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An unsung hero in Boston we know only as “Danny”

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The situation in Boston last week could have been far worse if it weren’t for the actions of the man whose car was hijacked by the Tsarniev brothers during their mad flight from the authorities.

THIS INTERVIEW with that hero is gripping:

The 26-year-old Chinese entrepreneur had just pulled his new Mercedes to the curb on Brighton Avenue to answer a text when an old sedan swerved behind him, slamming to a stop. A man in dark clothes got out and approached the passenger window. It was nearly 11 p.m. last Thursday.

The man rapped on the glass, speaking quickly. Danny, unable to hear him, lowered the window — and the man reached an arm through, unlocked the door, and climbed in, brandishing a silver handgun.

“Don’t be stupid,” he told Danny. He asked if he had followed the news about the previous Monday’s Boston Marathon bombings. Danny had, down to the release of the grainy photos of suspects less than six hours earlier.

“I did that,” said the man, who would later be identified as Tamerlan Tsarnaev. “And I just killed a policeman in Cambridge.”

The story of that night unfolds like a Tarantino movie, bursts of harrowing action laced with dark humor and dialogue absurd for its ordinariness, reminders of just how young the men in the car were. Girls, credit limits for students, the marvels of the Mercedes-Benz ML 350 and the iPhone­ 5, whether anyone still listens to CDs — all were discussed by the two 26-year-olds and the 19-year-old driving around on a Thursday night.

Danny described 90 harrowing minutes, first with the younger brother following in a second car, then with both brothers in the Mercedes, where they openly discussed driving to New York, though Danny could not make out if they were planning another attack. Throughout the ordeal, he did as they asked while silently analyzing every threatened command, every overheard snatch of dialogue for clues about where and when they might kill him.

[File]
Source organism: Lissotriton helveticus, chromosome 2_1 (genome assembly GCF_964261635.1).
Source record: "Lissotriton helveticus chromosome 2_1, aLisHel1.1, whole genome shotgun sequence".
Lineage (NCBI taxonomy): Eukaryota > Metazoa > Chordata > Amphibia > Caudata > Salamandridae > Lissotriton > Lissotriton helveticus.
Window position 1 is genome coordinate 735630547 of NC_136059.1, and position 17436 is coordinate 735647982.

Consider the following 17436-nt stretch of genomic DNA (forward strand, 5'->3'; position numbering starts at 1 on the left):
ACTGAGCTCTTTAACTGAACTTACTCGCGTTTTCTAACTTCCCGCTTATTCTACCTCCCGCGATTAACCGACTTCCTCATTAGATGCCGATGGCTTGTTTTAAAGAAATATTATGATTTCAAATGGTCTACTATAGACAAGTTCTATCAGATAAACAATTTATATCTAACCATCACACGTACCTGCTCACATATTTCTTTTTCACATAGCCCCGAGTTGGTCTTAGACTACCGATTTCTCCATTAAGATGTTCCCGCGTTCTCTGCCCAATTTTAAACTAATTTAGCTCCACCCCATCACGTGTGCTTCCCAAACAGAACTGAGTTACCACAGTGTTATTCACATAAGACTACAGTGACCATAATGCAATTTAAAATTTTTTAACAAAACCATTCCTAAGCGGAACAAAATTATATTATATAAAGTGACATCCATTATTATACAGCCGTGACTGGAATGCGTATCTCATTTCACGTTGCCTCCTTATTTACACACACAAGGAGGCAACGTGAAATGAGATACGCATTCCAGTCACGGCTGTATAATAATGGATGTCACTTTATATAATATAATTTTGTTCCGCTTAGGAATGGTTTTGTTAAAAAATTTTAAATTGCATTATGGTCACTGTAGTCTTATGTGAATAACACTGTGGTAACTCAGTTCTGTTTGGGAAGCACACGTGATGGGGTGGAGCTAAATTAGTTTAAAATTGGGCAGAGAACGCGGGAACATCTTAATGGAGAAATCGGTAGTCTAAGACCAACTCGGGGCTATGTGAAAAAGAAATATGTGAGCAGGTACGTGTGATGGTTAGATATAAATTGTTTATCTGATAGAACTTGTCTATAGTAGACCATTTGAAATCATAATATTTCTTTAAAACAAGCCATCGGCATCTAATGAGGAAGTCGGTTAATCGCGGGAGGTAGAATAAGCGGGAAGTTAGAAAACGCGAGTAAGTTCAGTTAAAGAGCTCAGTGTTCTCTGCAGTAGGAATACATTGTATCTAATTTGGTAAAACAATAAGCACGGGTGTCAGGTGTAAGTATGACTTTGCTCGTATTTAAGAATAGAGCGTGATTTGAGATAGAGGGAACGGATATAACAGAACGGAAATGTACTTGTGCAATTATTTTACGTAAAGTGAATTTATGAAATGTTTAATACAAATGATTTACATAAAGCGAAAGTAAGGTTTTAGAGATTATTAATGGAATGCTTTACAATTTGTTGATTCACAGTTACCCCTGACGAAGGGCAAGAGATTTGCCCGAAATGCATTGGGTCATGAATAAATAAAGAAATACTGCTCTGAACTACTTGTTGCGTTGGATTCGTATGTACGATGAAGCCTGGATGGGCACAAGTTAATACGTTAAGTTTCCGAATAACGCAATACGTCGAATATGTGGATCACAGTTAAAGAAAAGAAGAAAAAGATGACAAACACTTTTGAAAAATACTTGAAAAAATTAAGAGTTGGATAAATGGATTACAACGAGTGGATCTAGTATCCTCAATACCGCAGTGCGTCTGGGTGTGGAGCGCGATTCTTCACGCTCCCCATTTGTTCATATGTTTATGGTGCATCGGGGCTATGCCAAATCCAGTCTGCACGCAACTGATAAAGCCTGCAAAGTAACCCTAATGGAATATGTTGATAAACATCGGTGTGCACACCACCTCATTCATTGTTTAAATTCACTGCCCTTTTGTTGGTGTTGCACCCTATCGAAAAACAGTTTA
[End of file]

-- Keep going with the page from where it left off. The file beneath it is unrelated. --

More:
“Death is so close to me,” Danny recalled thinking. His life had until that moment seemed ascendant, from a province in Central China to graduate school at Northeastern University to a Kendall Square start-up.

“I don’t want to die,” he thought. “I have a lot of dreams that haven’t come true yet.”

(Snip)

His quick-thinking escape, authorities say, allowed police to swiftly track down the Mercedes, abating a possible attack by the brothers on New York City and precipitating a wild shoot-out in Watertown that would seriously wound one officer, kill Tamerlan, and leave a severely injured Dzhokhar hiding in the neighborhood. He was caught the following night, ending a harrowing week across Greater Boston…

Danny, who offered his account only on the condition that the Globe not reveal his Chinese name, said he does not want attention. But he suspects his full name may come out if and when he testifies against Dzhokhar Tsarnaev.

“I don’t want to be a famous person talking on the TV,” Danny said, kneading his hands, uncomfortable with the praise he has received from the few friends he has shared the story with, some of whom encouraged him to go public. “I don’t feel like a hero. . . . I was trying to save myself.”

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